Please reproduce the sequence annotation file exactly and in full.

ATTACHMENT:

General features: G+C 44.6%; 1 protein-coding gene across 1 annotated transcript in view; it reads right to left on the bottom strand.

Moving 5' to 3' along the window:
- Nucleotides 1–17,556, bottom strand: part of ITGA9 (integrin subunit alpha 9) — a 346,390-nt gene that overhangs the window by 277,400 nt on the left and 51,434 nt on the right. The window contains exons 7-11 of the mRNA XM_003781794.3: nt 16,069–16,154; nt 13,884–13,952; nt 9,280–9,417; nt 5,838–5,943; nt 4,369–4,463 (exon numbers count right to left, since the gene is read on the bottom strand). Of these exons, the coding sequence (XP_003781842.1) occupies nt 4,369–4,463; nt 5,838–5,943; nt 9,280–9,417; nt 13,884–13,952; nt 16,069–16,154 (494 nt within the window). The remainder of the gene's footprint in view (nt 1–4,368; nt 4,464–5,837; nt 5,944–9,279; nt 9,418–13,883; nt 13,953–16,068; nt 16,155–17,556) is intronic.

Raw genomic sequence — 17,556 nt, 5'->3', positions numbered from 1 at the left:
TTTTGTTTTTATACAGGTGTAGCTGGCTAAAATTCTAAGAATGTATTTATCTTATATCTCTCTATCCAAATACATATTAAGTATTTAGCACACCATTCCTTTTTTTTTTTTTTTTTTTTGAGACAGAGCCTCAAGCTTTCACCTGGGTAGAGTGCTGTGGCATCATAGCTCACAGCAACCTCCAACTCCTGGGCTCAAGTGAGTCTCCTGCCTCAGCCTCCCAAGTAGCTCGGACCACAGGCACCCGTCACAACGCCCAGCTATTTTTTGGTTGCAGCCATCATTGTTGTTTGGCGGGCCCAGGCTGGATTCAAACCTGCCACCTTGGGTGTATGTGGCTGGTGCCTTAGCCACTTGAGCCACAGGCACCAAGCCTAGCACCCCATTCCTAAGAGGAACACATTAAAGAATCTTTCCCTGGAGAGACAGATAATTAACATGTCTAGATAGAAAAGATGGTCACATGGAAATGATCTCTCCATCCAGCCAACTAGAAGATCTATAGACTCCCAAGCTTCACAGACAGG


General features: G+C 44.6%; 1 protein-coding gene across 1 annotated transcript in view; it reads right to left on the bottom strand.

Moving 5' to 3' along the window:
- Nucleotides 1–17,556, bottom strand: part of ITGA9 (integrin subunit alpha 9) — a 346,390-nt gene that overhangs the window by 277,400 nt on the left and 51,434 nt on the right. The window contains exons 7-11 of the mRNA XM_003781794.3: nt 16,069–16,154; nt 13,884–13,952; nt 9,280–9,417; nt 5,838–5,943; nt 4,369–4,463 (exon numbers count right to left, since the gene is read on the bottom strand). Of these exons, the coding sequence (XP_003781842.1) occupies nt 4,369–4,463; nt 5,838–5,943; nt 9,280–9,417; nt 13,884–13,952; nt 16,069–16,154 (494 nt within the window). The remainder of the gene's footprint in view (nt 1–4,368; nt 4,464–5,837; nt 5,944–9,279; nt 9,418–13,883; nt 13,953–16,068; nt 16,155–17,556) is intronic.

Raw genomic sequence — 17,556 nt, 5'->3', positions numbered from 1 at the left:
TTTTGTTTTTATACAGGTGTAGCTGGCTAAAATTCTAAGAATGTATTTATCTTATATCTCTCTATCCAAATACATATTAAGTATTTAGCACACCATTCCTTTTTTTTTTTTTTTTTTTTGAGACAGAGCCTCAAGCTTTCACCTGGGTAGAGTGCTGTGGCATCATAGCTCACAGCAACCTCCAACTCCTGGGCTCAAGTGAGTCTCCTGCCTCAGCCTCCCAAGTAGCTCGGACCACAGGCACCCGTCACAACGCCCAGCTATTTTTTGGTTGCAGCCATCATTGTTGTTTGGCGGGCCCAGGCTGGATTCAAACCTGCCACCTTGGGTGTATGTGGCTGGTGCCTTAGCCACTTGAGCCACAGGCACCAAGCCTAGCACCCCATTCCTAAGAGGAACACATTAAAGAATCTTTCCCTGGAGAGACAGATAATTAACATGTCTAGATAGAAAAGATGGTCACATGGAAATGATCTCTCCATCCAGCCAACTAGAAGATCTATAGACTCCCAAGCTTCACAGACAGG